Chinese investors face bumpy ride from reforms
Rapid swings in Chinese financial markets in response to ambitious reform plans herald a white-knuckle year for investors, as speculation on the direction and tempo of policy pours petrol on an already volatile market.
The conclusion of a key Communist Party conference on economic policy last week put Chinese markets on a roller-coaster ride. Stocks dropped 2 per cent the day after the plenum concluded, only to change their mind and jump 3 per cent just two days later.
Money and debt markets experienced the opposite reaction, with bankers hoarding cash and bond auctions going undersubscribed as investors worried that plans to liberalise interest rates will mean higher borrowing costs.
The sweeping reforms announced last week, touted as the most significant since Beijing first began opening its economy in 1978, risk making already twitchy Chinese markets even jumpier as people try to guess which companies and financial products will benefit – or suffer – from 60 distinct proposed areas of reform extending to nearly every corner of financial markets.
Will loosening restrictions on the one-child policy boost profits at manufacturers of baby products?
Will implementing a property tax scheme pull money out of real estate into bonds? Stocks? Cash?
What’s going to happen to listed state-owned companies as they are exposed to greater competition?
“Reform is a painful adjustment, and after 35 years, the reforms that remain are the difficult ones,” said Shen Minggao, head of China research at Citigroup in Hong Kong.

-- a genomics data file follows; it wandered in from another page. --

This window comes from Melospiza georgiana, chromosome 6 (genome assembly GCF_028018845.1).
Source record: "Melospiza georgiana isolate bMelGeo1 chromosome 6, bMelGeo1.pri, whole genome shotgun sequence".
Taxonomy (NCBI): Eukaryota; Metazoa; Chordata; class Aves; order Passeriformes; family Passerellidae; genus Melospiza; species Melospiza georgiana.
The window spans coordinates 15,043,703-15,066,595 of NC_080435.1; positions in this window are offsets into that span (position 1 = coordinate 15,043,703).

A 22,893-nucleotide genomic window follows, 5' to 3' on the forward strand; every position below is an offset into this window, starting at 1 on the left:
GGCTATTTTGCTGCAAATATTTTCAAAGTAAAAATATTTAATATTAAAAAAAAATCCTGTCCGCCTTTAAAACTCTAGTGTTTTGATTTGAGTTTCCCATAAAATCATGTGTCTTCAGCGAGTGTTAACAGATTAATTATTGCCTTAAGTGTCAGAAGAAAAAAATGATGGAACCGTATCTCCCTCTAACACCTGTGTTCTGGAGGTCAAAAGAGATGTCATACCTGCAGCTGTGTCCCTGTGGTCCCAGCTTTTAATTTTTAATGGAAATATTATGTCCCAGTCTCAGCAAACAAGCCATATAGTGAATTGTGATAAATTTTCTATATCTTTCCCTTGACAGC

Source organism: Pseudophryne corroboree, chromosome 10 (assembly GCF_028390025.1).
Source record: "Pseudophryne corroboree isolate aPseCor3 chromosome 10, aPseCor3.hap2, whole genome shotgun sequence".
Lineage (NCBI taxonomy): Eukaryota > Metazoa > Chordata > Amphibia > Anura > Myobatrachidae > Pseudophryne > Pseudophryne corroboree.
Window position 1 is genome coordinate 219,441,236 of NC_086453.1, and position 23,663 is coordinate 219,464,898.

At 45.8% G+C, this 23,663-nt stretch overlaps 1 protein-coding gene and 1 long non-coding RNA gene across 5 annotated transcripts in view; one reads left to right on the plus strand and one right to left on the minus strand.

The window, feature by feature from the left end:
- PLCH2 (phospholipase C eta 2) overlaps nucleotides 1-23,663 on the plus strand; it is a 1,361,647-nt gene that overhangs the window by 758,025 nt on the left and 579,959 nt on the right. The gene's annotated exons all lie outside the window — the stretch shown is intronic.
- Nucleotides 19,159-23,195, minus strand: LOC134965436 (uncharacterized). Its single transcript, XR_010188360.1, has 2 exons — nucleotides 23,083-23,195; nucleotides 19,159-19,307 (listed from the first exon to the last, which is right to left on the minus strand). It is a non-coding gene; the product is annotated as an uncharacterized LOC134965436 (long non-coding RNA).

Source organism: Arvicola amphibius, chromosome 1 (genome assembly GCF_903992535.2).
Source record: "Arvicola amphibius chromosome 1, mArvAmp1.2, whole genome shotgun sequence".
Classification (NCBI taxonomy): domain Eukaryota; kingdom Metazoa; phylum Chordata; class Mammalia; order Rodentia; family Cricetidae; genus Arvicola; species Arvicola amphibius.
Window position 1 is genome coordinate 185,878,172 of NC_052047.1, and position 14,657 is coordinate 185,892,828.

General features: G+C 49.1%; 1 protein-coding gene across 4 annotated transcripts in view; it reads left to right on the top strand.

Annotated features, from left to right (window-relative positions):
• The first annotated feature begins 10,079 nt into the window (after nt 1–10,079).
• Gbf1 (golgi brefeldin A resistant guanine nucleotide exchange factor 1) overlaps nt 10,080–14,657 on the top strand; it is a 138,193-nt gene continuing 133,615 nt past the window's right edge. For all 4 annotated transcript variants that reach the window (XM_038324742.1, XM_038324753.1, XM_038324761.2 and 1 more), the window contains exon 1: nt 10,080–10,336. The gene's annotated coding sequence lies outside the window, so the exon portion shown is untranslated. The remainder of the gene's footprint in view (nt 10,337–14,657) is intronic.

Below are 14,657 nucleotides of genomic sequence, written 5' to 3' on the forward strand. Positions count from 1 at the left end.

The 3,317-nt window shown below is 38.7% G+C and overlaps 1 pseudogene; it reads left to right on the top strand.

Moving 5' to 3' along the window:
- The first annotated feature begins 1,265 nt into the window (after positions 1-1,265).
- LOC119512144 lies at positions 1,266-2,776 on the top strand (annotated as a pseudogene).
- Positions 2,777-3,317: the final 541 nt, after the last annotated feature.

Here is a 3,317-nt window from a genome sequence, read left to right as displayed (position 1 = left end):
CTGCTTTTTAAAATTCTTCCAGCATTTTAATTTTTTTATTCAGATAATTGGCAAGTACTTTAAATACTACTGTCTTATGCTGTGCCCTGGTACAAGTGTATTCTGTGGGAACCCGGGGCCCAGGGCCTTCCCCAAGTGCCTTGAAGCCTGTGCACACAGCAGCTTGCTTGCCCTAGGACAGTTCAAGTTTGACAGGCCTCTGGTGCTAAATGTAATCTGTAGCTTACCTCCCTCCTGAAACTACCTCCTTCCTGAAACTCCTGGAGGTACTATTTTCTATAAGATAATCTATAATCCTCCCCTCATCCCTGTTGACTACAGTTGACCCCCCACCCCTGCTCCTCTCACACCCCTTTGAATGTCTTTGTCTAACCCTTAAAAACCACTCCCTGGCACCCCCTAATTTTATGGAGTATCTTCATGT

“It’s not like everyone will be better off; some will be worse off. The only thing [regulators] can choose is whether to have short-term pain or long-term pain.”
Chinese leaders have promised to give markets a “decisive” role in pricing assets throughout the Chinese economy; by doing so, reformers hope to resolve economic distortions introduced by underpriced and misallocated investment.
In the long term, most economists believe this will be a net positive for the Chinese economy. But near term, such rebalancing means introducing more downside risks, including into asset classes previously considered one-way bets.
How Chinese market participants react to the reform pain – particularly the relatively unsophisticated retail investors that dominate trading volumes on stocks markets – is an area of major uncertainty.
Many have never experienced a recession, never lost money on a housing investment and never heard of a domestic corporate debt default; so far, the only market perceived to have a significant downside risk has been the stock market.
And the stock market itself is a wild card. Initial public offerings have been frozen by regulators for a year, which many investors considered a sideways attempt to prop up stock prices for already listed firms.
Once the IPO dam is opened, many fear indexes will plummet on fears the new listings will dilute valuations. And then there’s the prospect that China would allow foreign firms to list, competing with local champions for capital, the very rumour of which has caused markets to slump in the past.
The Chinese derivatives market, which would ordinarily provide a diverse suite of risk-mitigating hedging tools, remains a work in progress, with regulators still testing different options contracts in simulated trade.
Investors were still in a highly keyed-up state this week.
Realised volatility for the CSI300 index, which tracks the largest tickers in Shanghai and Shenzhen, spiked on Tuesday to its highest level since a massive cash crunch in June and remains elevated.